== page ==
PerryDox

Biblical truth standing on its spiritual head to get our eternal attention.
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    Perrydox.com is devoted to the pursuit of truth, whether plain or paradoxical, whether simple or sublime, or simply absurd yet absolute.

    Our Lord came down from life to suffer death; the Bread came down, to hunger; the Way came down, on the way to weariness; the Fount came down, to thirst. —Augustine, Sermon 78
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    "It is refreshing to see the truth unfold from God's word about this most important subject."
  • Isaiah 42-53 – The Servant Songs

    Posted By on February 14, 2017

    The Servant Songs of Isaiah
    In studying the Servant Songs there is a definite and surprisng move from brightness to darkness.
    The first sings of God’s pleasure in His Servant and how the Servant will not break a bruised reed (Isa.42:1-4).
    The second has the Servant singing a melancholy song of depression; while questioning His mission. This leads to God then extending the outreach (Isa.49:1-4, esp.v.4). Sadly, He himself is now the bruised reed in danger of breaking.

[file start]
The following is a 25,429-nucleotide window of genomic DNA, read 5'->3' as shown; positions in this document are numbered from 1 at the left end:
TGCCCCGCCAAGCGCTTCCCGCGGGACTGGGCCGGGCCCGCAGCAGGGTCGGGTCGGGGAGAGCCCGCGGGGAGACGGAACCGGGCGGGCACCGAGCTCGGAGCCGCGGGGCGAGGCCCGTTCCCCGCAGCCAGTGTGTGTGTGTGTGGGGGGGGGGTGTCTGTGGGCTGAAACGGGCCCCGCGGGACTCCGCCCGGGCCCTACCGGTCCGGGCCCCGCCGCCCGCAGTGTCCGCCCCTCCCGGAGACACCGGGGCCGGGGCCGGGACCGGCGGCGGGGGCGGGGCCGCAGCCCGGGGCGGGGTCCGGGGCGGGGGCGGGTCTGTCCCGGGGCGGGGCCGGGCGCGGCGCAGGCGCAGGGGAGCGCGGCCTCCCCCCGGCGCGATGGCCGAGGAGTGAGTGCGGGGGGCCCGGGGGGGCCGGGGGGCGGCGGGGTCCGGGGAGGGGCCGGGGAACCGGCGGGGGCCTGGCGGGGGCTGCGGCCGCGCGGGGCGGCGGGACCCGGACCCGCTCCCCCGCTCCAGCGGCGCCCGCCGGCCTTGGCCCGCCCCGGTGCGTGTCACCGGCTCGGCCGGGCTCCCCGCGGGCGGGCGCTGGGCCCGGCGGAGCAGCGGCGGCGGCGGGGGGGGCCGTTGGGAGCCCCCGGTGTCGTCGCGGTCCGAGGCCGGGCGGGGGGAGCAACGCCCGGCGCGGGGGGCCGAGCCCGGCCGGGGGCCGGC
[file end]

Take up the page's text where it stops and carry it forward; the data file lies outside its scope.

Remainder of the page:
The third sings about the physical abuse that comes from the Servant speaking the words of His Master; and yet He will not let the response bring humiliation (Isa.50:4-11). Unexpectedly we see how the increased outward pressure leads to inward strength and resolve.
    The final song is the one singing of finality, of the Servant’s atoning death and rewarding resurrection (Isa.52:13-53:12).
    Did you notice how the songs sing the same tune as the gospels? In fact, Jesus’ church sings even today both in music, and in living the Servant Songs. So if you are living the despondency of verse 2, know strength comes from serving through suffering which leads to blessing.